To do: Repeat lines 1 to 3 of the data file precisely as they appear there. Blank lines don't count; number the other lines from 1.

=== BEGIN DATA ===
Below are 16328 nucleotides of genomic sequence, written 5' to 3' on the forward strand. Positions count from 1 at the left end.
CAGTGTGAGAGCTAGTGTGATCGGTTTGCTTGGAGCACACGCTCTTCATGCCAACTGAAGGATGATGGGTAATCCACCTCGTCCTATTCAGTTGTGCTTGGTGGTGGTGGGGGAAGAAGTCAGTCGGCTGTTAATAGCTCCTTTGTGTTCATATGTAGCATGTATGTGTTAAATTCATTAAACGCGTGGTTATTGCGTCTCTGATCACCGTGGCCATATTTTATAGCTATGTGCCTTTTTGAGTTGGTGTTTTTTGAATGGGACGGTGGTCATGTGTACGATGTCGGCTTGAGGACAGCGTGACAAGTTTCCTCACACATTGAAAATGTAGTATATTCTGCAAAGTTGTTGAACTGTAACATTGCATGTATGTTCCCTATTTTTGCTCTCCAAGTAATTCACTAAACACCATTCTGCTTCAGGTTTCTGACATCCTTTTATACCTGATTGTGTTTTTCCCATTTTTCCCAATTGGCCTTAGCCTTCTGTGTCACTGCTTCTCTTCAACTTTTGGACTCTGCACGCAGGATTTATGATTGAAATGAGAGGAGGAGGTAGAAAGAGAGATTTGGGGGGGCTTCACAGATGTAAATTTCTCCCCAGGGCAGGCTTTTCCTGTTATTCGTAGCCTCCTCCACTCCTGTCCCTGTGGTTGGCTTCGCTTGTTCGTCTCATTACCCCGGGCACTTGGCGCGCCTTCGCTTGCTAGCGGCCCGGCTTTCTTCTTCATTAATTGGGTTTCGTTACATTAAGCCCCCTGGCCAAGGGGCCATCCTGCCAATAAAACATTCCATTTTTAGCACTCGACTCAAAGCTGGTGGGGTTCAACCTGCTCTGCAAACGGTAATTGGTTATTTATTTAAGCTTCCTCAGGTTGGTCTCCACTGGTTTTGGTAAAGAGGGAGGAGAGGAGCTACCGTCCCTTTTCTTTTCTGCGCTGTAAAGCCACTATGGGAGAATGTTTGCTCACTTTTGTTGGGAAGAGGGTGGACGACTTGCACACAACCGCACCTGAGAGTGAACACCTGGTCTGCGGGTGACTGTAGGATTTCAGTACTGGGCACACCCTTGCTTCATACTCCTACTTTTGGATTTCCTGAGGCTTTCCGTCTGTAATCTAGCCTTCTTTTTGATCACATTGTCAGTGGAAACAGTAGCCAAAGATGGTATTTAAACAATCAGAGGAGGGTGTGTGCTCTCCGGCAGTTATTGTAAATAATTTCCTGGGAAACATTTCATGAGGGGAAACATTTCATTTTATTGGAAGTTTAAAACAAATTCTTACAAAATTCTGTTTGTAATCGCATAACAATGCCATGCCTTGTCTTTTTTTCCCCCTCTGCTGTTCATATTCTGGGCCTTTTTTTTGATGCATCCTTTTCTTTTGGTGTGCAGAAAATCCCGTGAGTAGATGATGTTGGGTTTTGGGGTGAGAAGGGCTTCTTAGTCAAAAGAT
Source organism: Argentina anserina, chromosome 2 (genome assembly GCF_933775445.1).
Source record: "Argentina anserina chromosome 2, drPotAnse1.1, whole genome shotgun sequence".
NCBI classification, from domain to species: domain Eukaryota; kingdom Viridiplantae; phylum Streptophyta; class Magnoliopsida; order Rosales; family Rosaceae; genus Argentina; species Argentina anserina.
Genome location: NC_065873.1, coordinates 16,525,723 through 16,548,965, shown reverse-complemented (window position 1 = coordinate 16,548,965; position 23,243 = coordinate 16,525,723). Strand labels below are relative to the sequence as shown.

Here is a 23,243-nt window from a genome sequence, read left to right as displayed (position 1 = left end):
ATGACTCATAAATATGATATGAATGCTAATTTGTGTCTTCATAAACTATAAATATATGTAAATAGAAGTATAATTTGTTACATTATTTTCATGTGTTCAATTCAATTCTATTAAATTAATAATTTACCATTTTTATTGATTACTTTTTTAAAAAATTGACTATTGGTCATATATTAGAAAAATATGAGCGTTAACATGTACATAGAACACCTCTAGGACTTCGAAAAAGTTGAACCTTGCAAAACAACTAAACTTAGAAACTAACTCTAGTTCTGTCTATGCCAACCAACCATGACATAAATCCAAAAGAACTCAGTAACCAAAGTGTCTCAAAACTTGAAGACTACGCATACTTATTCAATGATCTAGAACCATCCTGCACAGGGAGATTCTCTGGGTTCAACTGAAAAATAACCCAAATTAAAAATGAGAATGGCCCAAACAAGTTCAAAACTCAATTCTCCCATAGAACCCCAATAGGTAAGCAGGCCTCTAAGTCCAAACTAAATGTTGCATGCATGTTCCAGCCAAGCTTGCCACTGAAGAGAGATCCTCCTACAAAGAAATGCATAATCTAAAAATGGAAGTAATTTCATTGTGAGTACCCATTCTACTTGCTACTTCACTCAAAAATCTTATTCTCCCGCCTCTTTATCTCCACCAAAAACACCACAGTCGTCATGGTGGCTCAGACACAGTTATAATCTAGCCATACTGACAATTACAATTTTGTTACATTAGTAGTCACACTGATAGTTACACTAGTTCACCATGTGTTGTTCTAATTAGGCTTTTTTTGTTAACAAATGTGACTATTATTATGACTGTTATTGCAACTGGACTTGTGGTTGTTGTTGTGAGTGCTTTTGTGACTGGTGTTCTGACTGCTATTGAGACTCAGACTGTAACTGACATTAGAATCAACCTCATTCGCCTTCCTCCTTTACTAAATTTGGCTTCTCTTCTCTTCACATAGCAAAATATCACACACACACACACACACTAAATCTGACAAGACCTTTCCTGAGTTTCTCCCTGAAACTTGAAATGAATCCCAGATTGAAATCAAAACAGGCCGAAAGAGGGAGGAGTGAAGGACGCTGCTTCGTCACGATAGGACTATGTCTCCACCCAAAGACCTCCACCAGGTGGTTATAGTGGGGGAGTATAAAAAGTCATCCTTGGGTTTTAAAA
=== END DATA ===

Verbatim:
Below are 16328 nucleotides of genomic sequence, written 5' to 3' on the forward strand. Positions count from 1 at the left end.
CAGTGTGAGAGCTAGTGTGATCGGTTTGCTTGGAGCACACGCTCTTCATGCCAACTGAAGGATGATGGGTAATCCACCTCGTCCTATTCAGTTGTGCTTGGTGGTGGTGGGGGAAGAAGTCAGTCGGCTGTTAATAGCTCCTTTGTGTTCATATGTAGCATGTATGTGTTAAATTCATTAAACGCGTGGTTATTGCGTCTCTGATCACCGTGGCCATATTTTATAGCTATGTGCCTTTTTGAGTTGGTGTTTTTTGAATGGGACGGTGGTCATGTGTACGATGTCGGCTTGAGGACAGCGTGACAAGTTTCCTCACACATTGAAAATGTAGTATATTCTGCAAAGTTGTTGAACTGTAACATTGCATGTATGTTCCCTATTTTTGCTCTCCAAGTAATTCACTAAACACCATTCTGCTTCAGGTTTCTGACATCCTTTTATACCTGATTGTGTTTTTCCCATTTTTCCCAATTGGCCTTAGCCTTCTGTGTCACTGCTTCTCTTCAACTTTTGGACTCTGCACGCAGGATTTATGATTGAAATGAGAGGAGGAGGTAGAAAGAGAGATTTGGGGGGGCTTCACAGATGTAAATTTCTCCCCAGGGCAGGCTTTTCCTGTTATTCGTAGCCTCCTCCACTCCTGTCCCTGTGGTTGGCTTCGCTTGTTCGTCTCATTACCCCGGGCACTTGGCGCGCCTTCGCTTGCTAGCGGCCCGGCTTTCTTCTTCATTAATTGGGTTTCGTTACATTAAGCCCCCTGGCCAAGGGGCCATCCTGCCAATAAAACATTCCATTTTTAGCACTCGACTCAAAGCTGGTGGGGTTCAACCTGCTCTGCAAACGGTAATTGGTTATTTATTTAAGCTTCCTCAGGTTGGTCTCCACTGGTTTTGGTAAAGAGGGAGGAGAGGAGCTACCGTCCCTTTTCTTTTCTGCGCTGTAAAGCCACTATGGGAGAATGTTTGCTCACTTTTGTTGGGAAGAGGGTGGACGACTTGCACACAACCGCACCTGAGAGTGAACACCTGGTCTGCGGGTGACTGTAGGATTTCAGTACTGGGCACACCCTTGCTTCATACTCCTACTTTTGGATTTCCTGAGGCTTTCCGTCTGTAATCTAGCCTTCTTTTTGATCACATTGTCAGTGGAAACAGTAGCCAAAGATGGTATTTAAACAATCAGAGGAGGGTGTGTGCTCTCCGGCAGTTATTGTAAATAATTTCCTGGGAAACATTTCATGAGGGGAAACATTTCATTTTATTGGAAGTTTAAAACAAATTCTTACAAAATTCTGTTTGTAATCGCATAACAATGCCATGCCTTGTCTTTTTTTCCCCCTCTGCTGTTCATATTCTGGGCCTTTTTTTTGATGCATCCTTTTCTTTTGGTGTGCAGAAAATCCCGTGAGTAGATGATGTTGGGTTTTGGGGTGAGAAGGGCTTCTTAGTCAAAAGAT
Source organism: Argentina anserina, chromosome 2 (genome assembly GCF_933775445.1).